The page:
AYA NEO announces new handheld gaming PC, the AYA NEO 2021 Pro

aya neo retro.jpg

While bigger players like Valve are entering the handheld gaming PC market with competitively-priced devices like the Steam Deck, it seems like smaller companies still want to be a viable alternative in this space. A few weeks after Valve announced its own handheld, AYA NEO came up with a new device of its own: the AYA NEO 2021 Pro. Their first device based on the AMD 4500U APU, which we previously reviewed, has been rebranded as the AYA NEO 2021. The China-based company released some information about its new handheld over the last weeks and we now have a better idea about its specs and pricing.

While it packs a similar look to its predecessor, the Pro 2021 model has upgraded internals on practically every front. It is based on the AMD Ryzen 7 4800U with an APU of 8 cores and 16 threads and a maximum frequency of 4.2GHz. It comes with 16 GB dual-channel LPDDR4X RAM at 4266MHz and an NVME M.2 SSD, available in 1T and 2T. The AYA NEO 2021 Pro features a 47Wh battery and with the new AYASpace software, users can quickly adjust TDP on-the-fly. For network connectivity, the devices comes with a built-in Bluetooth 5.0 module and a WiFi 6 module. The triggers are also been upgraded to analog ones and there are three color schemes for the console: Retro Power (which comes with a similar, retro-themed dock), dark star and light moon.

As for the dock, it is said to support up to 4K 60Hz Ultra HD and up to 10 Gbps data transfer. It also has up to 8 expansion ports and PD 1.4 fast charging support.

On the official AYA NEO website, the 1TB model of the AYA NEO 2021 Pro will sell for $1,315.00 (excluding shipping) while the price for the 2TB model has yet to be announced (it's not an option on the website either). It is expected to ship in mid-September.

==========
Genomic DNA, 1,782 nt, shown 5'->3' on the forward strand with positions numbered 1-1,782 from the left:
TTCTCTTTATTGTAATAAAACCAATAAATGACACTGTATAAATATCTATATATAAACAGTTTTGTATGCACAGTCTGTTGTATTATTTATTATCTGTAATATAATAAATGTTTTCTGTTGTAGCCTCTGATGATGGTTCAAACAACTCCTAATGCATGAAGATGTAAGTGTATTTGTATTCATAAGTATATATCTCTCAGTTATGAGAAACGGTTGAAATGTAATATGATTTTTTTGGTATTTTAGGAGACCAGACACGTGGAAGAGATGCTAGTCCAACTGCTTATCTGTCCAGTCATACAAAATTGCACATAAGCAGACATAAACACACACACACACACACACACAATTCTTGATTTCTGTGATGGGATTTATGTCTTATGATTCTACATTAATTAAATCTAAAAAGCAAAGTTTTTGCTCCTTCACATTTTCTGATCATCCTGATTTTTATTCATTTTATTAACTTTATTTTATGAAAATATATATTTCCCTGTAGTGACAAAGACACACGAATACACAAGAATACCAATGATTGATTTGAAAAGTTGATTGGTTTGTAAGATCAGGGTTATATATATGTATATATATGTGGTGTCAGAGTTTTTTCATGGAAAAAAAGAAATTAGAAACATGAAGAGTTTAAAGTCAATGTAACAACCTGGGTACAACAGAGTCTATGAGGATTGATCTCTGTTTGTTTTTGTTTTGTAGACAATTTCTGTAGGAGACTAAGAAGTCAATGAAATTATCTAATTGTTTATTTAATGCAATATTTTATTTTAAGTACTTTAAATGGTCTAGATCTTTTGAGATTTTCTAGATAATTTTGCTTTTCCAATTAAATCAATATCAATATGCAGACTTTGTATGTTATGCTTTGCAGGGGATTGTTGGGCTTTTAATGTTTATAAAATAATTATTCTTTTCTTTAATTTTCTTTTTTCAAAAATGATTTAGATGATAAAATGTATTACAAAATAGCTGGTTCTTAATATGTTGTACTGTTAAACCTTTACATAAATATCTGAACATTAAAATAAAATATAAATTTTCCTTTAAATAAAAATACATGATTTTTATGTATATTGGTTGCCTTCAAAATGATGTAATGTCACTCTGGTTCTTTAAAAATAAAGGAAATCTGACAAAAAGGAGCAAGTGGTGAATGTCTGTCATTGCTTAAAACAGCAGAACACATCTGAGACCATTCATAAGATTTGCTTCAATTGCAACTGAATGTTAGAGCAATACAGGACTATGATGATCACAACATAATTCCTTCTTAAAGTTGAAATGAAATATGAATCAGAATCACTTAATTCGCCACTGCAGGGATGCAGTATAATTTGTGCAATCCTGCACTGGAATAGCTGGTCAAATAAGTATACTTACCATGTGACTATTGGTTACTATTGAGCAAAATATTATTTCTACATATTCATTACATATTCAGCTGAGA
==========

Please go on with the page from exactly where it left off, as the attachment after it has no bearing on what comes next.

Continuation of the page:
docking station.JPG

Other themed accessories have also been announced like the mechanical keyboard, the GaN PD charger with 108W fast charging and a mini docking station. More details about these can be found on the official store page or the Indiegogo campaign's updates. However, pricing for these accessories haven't been announced yet.

accessories.jpg

Speaking of the Indiegogo campaign, an update from the company's CEO mentions that those who have backed the first generation of AYA NEO 2021 but haven't had their orders shipped yet can upgrade to the Pro version at an extra cost as shown below (more details in the campaign update):

upgrade price.jpg

While the AYA NEO 2021 and Pro versions are pricier than the Steam Deck, hopefully such competition can drive innovation in this space further and it's promising to see that the new management of AYA NEO to come forth with new products and software.

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Foxi4

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There is talk of Valve granting access for storage upgrade inside the steam deck, albeit with the very expensive 2230 form factor of nvme (2280 is the more common and larger size for SSD sticks right now). I don't know if this is confirmed currently or if Valve went back on what they said.
That would certainly resolve the storage issue - SD expansion is a little too slow for modern software.
 

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That would certainly resolve the storage issue - SD expansion is a little too slow for modern software.
Heck yeah, for modern AAA games that they purportedly will be able to play. I ended up dropping $5 for a shot at the 64GB model. I'm sure it will support steam link / remote play locally (it would be stupid not to), so I'm probably going to use it for that around the house while I load smaller indie games and emulators from SD, hopefully retroarch is fully released by that time. Eventually I'll save up for a 2230 drive, which hopefully also go down in price moving forward.
 

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Heck yeah, for modern AAA games that they purportedly will be able to play. I ended up dropping $5 for a shot at the 64GB model. I'm sure it will support steam link / remote play locally (it would be stupid not to), so I'm probably going to use it for that around the house while I load smaller indie games and emulators from SD, hopefully retroarch is fully released by that time. Eventually I'll save up for a 2230 drive, which hopefully also go down in price moving forward.